Starr Hockey Skate – 1866
Forbes Patent 1866
In 1866, a skate especially designed for Ice Hockey was developed with a rounded front and back on a wider blade.
It was these skates that the rest of Canada’s hockeyists used as they first learned and then honed their skills at playing Nova Scotia’s wonderful winter game. Starr “Hockey” skates scored with Canada’s Ice Hockey players, and facilitated the development of the game like nothing else before or since.
Indeed, when McGill University first photographed its hockey team on ice in 1881, a close look at the players’ feet shows them wearing both Starr “Acme Club” Skates and Starr “Hockey” Skates, the only ones of that type available in the world at that time.
Edmonton Ladies 1899
In 1899 when the Edmonton Ladies’ Hockey Team arranged a similar photograph, the centre of interest is the ladies applying their world-famous Starr “Acme Club” Skates.
In the 1890s, Starr developed a steel mound on the upper part of the skate blade especially for the Goal Tender, in order to prevent the puck from scoring by passing through the skate blade.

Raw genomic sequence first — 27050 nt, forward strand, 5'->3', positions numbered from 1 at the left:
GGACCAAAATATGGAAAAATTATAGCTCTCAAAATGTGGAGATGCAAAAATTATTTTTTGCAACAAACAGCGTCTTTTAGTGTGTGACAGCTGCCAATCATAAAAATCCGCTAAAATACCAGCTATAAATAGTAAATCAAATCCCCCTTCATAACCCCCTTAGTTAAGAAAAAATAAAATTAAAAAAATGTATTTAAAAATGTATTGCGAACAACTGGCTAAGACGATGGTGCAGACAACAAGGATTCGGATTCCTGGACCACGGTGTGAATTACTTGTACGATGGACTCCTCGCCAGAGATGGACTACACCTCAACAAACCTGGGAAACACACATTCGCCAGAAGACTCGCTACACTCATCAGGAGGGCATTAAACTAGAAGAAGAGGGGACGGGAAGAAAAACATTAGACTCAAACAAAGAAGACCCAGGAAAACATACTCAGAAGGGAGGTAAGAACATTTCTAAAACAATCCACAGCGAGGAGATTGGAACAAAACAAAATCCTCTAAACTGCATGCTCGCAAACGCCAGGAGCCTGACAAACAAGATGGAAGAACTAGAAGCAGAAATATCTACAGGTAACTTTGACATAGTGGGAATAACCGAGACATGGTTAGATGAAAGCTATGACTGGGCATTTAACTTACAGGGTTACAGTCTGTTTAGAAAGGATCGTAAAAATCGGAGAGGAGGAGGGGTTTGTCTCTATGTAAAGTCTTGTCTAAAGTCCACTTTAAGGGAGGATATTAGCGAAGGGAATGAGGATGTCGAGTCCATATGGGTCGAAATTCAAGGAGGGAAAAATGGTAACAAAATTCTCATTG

The so-called “Puck-Stop” has been used on “goalie” skates to this very day. At the turn of the century, The Starr Mfg. Co., which by then was selling single blade skates which attached to boots (bought separately) with small screws, developed a light-weight steel tube skate which was attached to boots at the factory.
The “Silver King” Tube Skate – 1900 The “Silver King” tube skate was the favourite of skatists and hockeyists alike as it appeared in 1900. As late as 1927, legendary NHL manager Art Ross was still endorsing Starr “Hockey” Tube Skates for the entire Boston Bruins Hockey team.
Starr Manufacturing – Plaque
In 1938, because of cheaper imported skates from Europe, and a narrowing margin on wholesale profits, the Starr Mfg. Co. bowed to these pressures and ceased producing the famous Starr skates. Likewise, the company, which had been producing and distributing hand-made Micmac hockey sticks, long the favorite of Canada’s hockeyists, succumbed to the pressure of both lower prices and superior goods produced mechanically by other factories elsewhere in Canada.